While there is a strong sense of camaraderie, there are opportunities for solitude and privacy, mainly when you arrive at your nightly camp. At camp, you'll quickly fall into a routine along the river's sandy banks. Communal meals of hearty food and a varied menu, such as steak or green chile stew, are often capped by stories in the evening. While tents are available, rain is infrequent, and mosquitoes are nonexistent, so you'll probably end up sleeping under the oh-so many stars. After sunset the camp quiets and the river will lull you to sleep—it's hard to imagine it but rapids can sound peaceful too. The sun rises early, but there's coffee and full breakfast to start your day.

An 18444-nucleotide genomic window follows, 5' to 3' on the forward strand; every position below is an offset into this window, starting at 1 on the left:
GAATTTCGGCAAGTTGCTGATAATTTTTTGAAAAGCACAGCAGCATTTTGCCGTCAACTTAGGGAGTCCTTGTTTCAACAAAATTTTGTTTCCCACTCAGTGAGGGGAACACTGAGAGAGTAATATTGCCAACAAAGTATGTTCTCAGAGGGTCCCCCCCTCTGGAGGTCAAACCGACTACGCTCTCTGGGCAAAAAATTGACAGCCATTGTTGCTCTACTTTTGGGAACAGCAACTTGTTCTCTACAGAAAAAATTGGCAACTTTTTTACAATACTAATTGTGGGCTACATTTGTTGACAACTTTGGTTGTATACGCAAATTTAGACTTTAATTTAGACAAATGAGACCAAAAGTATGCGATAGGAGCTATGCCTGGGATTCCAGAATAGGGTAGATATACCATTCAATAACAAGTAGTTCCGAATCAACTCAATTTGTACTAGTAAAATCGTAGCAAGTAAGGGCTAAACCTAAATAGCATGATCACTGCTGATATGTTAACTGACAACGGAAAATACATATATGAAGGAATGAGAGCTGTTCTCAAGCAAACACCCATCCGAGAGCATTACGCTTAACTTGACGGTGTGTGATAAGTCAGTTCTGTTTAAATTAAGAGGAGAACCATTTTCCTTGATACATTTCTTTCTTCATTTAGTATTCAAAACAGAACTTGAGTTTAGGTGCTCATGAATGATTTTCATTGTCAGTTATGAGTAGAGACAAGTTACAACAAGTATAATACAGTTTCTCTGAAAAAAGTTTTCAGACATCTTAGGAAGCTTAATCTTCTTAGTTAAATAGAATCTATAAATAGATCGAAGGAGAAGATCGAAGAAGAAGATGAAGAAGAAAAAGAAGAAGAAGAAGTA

Once you make it to the river, decisions are few and far between, as your guides take care of the details. Your job is to enjoy the canyon—from the tops of the cathedrals, spires, and temples all the way down to the Colorado. It takes a few days to get into a river routine, but before you know it, the nagging feeling to check your e-mail disappears. When it's all over, you may wish that there were more miles of the Colorado to tackle; it truly takes a river adventure to start to understand the Grand Canyon's magic.